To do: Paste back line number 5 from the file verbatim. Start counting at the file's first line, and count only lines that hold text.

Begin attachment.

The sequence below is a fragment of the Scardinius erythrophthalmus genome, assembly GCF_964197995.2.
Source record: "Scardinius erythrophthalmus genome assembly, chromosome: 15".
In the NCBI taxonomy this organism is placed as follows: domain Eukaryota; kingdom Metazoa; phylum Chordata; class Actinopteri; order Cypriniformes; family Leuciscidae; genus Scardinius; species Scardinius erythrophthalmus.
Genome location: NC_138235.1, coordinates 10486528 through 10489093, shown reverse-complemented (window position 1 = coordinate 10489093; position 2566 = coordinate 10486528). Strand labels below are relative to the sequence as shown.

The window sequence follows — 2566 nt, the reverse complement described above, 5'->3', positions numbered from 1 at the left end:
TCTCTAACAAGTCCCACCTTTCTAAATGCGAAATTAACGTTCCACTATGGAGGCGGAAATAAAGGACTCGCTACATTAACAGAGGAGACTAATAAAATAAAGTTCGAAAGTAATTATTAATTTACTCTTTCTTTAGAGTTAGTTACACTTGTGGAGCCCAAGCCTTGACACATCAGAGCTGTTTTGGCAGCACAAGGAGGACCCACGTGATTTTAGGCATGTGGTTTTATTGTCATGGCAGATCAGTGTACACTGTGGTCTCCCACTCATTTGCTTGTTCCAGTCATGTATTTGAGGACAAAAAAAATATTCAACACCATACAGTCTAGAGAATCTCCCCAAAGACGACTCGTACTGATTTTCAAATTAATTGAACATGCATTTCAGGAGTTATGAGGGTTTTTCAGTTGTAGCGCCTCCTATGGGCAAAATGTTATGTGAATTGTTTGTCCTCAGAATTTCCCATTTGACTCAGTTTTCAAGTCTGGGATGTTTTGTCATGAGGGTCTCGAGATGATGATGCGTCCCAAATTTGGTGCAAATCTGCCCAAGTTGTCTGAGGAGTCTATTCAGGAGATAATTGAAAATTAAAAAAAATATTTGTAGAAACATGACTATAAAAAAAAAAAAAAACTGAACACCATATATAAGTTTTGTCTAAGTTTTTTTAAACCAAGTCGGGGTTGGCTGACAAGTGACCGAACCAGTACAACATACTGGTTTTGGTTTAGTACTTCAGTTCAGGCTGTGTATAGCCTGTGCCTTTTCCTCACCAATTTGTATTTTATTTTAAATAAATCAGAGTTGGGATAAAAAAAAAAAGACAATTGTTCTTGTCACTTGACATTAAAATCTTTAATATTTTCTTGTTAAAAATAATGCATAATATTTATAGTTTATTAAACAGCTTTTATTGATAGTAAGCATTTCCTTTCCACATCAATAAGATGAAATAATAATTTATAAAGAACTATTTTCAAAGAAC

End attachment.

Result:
The window sequence follows — 2566 nt, the reverse complement described above, 5'->3', positions numbered from 1 at the left end: